The nation’s air traffic controllers can’t hang out a “closed for the day” sign, so starting April 21 travelers will start to see the impact of furloughed staff.
Federal Aviation Administration Administrator Michael Huerta testified April 18 that all of the agency’s 47,000 employees, many of them air traffic controllers, will be furloughed. Between April 21 and Sept. 30, each employee will be forced to take 11 days off without pay, leaving control towers short staffed.
That means many snowbirds heading back north, business executives headed to meetings and families going to visit grandma could be left waiting at the gate. And waiting. Or taking the long way on their flights to avoid areas with manpower shortages.
USA Today reports on the areas most affected:
“The worst delays, which will ebb and flow with daily traffic, are expected at 13 hubs: JFK, LaGuardia and Newark in the New York area; Los Angeles, San Diego and San Francisco in California; O’Hare and Midway in Chicago; Miami and Fort Lauderdale in Florida; Atlanta; Philadelphia and Charlotte…..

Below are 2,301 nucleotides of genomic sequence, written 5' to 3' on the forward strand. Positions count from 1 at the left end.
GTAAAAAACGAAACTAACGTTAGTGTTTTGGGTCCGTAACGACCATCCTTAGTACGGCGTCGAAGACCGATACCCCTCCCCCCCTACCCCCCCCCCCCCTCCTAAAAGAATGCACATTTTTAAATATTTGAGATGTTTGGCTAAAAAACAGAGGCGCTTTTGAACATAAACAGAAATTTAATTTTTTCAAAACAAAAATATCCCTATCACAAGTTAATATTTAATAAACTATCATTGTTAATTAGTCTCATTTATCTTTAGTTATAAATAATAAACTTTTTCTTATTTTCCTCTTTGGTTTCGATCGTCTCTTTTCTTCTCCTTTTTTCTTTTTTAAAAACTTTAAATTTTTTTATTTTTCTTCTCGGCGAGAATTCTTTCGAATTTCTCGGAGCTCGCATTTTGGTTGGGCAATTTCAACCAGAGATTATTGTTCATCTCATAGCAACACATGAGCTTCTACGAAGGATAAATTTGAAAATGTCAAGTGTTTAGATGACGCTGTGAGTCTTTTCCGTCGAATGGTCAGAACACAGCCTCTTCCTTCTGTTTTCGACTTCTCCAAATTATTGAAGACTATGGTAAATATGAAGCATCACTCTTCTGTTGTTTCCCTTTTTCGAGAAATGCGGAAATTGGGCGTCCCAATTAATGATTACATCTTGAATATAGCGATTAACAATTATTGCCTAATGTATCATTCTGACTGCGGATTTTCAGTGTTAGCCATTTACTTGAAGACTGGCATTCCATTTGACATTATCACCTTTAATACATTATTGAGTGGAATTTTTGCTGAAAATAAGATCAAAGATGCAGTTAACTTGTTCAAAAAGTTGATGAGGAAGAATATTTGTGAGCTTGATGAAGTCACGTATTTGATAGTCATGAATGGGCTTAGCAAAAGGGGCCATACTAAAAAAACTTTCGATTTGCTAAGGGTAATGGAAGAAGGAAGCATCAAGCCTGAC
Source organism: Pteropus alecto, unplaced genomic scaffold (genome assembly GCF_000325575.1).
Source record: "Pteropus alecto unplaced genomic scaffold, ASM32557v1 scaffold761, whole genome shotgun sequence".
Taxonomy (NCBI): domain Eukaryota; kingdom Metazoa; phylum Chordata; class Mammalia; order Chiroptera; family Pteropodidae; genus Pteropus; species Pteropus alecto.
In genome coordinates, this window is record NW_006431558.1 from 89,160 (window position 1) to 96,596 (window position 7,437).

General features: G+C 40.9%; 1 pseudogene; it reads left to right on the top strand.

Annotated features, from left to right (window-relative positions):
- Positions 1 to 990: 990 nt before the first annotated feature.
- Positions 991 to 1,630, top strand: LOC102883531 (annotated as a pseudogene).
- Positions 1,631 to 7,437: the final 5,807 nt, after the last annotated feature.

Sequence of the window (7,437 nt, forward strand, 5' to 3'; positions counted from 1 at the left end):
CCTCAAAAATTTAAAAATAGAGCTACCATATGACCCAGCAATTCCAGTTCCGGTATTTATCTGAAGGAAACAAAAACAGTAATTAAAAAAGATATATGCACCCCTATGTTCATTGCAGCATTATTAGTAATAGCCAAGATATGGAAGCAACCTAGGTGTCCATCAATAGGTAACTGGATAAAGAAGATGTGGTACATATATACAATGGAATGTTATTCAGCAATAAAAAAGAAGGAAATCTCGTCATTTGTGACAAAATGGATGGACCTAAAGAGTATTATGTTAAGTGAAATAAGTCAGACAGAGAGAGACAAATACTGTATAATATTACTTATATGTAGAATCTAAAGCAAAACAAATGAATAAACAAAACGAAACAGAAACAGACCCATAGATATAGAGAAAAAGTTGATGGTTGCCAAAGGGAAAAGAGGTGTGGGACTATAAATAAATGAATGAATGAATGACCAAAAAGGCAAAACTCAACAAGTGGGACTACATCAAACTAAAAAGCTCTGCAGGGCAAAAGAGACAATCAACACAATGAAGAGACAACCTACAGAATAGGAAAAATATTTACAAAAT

“The worst delays could be 210 minutes for flights headed to Atlanta, 132 minutes for flights to O’Hare and 80 minutes to LaGuardia, Huerta said. A whole runway could be taken out of action at Atlanta or O’Hare for lack of staffing, he said.”
The furloughs are part of the budget cut called a sequester that began rolling into effect March 1 after Congress and the White House couldn’t agree on any other way to ease the federal deficit.
Transportation Secretary Ray LaHood blamed Congress, the New York Times reported:
“This is a dumb idea. Sequestration is a dumb idea. Not one person in America would use sequester to figure out what to do with their budgets.”
Now passengers will be left to figure how to use their extra hours waiting around airports. Bring something to read.
Photo: Kierano via Wikimedia
Also of Interest
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- Public Transportation: Lifeline for Older Adults in Rural America
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